Indian Catechisms

I was curious to come across the following references to “Indian Catechisms.”

The page reproduced in image 28 is in Swedish, and the only English translation is the text imported by the book by Craig and Williams, referenced above.)

The blessed King showed us more than Royal Grace, called us into his chmbers, and asked us if we needed anything, and that if anyone had put obstacles in our way we should go immediately to Him and to no one else. We were delayed also because the Indians’ Catechisms’ were being printed and we had to wait for them.

The page reproduced in image 30 is likewise in Swedish with the newer translation accompanying:

And in like manner we receive too copies of the American (Indian) Catechism, which we received bound in brown leather with gilded edges and the King’s Coat of Arms gilded on both sides. And what is more we certify this with our signatures. Dated in Stockholm the 18th of July in the year 1696.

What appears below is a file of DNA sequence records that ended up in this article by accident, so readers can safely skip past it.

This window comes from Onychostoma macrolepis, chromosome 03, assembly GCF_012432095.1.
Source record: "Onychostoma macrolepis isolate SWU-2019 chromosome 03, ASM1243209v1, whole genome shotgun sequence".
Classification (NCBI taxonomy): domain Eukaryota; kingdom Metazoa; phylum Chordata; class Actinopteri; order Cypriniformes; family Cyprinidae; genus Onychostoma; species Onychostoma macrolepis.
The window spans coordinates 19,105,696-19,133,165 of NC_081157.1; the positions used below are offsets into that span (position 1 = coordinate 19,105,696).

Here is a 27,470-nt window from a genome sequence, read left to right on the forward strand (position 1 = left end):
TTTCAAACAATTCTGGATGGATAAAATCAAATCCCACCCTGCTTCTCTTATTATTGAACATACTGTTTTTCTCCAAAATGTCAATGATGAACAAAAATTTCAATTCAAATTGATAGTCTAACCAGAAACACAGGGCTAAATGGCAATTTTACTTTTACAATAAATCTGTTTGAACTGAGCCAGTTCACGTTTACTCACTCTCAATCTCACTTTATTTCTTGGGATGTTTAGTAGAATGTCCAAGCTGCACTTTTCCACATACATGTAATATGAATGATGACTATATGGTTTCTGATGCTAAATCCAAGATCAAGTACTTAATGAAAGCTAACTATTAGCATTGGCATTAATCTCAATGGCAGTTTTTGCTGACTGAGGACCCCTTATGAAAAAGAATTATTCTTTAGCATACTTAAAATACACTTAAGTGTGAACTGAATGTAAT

The “Additional Remarks by the Translator” (Rudman) in image 33 clarify:

The Indian catechism was composed by Campanius for the instruction of the Indians. It had not been printed in America, for want of convenience, and as the manuscript was for sufficient. It is the short catechism of Luther, in Swedish and Indian. The explication is, in proper cases adapted to thye manners of the Indians: for example daily bread is plentiful supply of venison and maize.

A copy of this catechism, held by the University of Pittsburgh, has been digitized by the Biodiversity Heritage Library, and can be viewed online here.

A selected illustration from the Indian Catechism:

The cover of the above volume is a obviously a rebinding, however, a copy up for sale for $2196 at Bonhams may have the original leather cover, although the gilding of the coat of arms has disappeared since 1696.